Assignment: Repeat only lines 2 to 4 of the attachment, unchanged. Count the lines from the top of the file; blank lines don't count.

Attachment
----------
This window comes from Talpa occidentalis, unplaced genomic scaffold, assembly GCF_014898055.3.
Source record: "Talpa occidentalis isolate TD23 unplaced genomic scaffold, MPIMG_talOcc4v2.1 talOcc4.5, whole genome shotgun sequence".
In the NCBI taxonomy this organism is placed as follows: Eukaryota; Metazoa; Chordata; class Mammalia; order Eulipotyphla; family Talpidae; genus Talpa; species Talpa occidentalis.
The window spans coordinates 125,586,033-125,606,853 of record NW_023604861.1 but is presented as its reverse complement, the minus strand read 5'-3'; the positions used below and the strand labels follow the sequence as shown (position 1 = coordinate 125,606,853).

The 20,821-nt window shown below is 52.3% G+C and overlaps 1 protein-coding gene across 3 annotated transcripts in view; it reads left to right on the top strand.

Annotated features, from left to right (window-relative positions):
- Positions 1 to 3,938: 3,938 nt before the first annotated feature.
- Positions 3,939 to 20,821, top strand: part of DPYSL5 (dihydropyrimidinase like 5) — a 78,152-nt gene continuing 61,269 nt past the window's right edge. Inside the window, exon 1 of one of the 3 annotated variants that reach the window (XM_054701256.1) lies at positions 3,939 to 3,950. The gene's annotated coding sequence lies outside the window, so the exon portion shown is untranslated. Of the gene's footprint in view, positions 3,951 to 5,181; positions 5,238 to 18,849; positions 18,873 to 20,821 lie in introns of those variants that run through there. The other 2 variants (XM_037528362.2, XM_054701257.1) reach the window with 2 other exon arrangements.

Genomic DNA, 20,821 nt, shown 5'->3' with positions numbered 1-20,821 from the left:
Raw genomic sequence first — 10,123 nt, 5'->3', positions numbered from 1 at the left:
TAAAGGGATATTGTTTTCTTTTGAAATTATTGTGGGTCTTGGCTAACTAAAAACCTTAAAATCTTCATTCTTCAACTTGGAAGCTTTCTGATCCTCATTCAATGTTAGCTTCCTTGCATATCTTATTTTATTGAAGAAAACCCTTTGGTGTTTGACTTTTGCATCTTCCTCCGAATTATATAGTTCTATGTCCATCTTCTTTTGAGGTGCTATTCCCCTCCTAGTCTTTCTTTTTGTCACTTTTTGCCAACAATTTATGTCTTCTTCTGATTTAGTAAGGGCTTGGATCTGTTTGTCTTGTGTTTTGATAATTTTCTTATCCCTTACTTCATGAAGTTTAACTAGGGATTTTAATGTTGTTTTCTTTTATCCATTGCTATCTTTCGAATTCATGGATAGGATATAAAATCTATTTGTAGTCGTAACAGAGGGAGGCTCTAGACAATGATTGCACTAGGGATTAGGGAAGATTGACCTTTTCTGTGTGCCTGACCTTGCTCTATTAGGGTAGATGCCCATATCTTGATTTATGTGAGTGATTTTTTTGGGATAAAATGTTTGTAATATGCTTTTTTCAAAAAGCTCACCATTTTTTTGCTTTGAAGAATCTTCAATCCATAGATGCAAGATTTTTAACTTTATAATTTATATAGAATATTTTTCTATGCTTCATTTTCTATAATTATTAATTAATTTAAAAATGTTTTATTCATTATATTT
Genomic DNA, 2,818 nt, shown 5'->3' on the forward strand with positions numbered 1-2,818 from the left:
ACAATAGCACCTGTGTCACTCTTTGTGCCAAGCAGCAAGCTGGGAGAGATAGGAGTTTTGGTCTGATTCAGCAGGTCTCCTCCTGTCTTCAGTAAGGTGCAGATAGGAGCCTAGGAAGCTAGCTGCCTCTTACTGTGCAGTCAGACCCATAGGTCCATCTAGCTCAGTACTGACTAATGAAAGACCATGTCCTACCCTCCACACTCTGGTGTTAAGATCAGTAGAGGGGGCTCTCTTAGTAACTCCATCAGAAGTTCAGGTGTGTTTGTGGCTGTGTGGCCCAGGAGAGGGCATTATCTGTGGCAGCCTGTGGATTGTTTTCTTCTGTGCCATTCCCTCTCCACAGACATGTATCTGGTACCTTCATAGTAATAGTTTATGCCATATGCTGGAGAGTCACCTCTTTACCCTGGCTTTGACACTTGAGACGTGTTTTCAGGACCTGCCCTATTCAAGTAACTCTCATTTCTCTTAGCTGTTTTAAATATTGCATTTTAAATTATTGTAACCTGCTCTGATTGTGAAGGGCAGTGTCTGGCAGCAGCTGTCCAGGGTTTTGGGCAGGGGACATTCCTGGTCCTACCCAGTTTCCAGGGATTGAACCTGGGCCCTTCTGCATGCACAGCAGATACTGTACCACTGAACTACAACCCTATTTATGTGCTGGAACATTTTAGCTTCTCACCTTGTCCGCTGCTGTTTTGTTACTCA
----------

Source record: "Talpa occidentalis isolate TD23 unplaced genomic scaffold, MPIMG_talOcc4v2.1 talOcc4.5, whole genome shotgun sequence".
In the NCBI taxonomy this organism is placed as follows: Eukaryota; Metazoa; Chordata; class Mammalia; order Eulipotyphla; family Talpidae; genus Talpa; species Talpa occidentalis.
The window spans coordinates 125,586,033-125,606,853 of record NW_023604861.1 but is presented as its reverse complement, the minus strand read 5'-3'; the positions used below and the strand labels follow the sequence as shown (position 1 = coordinate 125,606,853).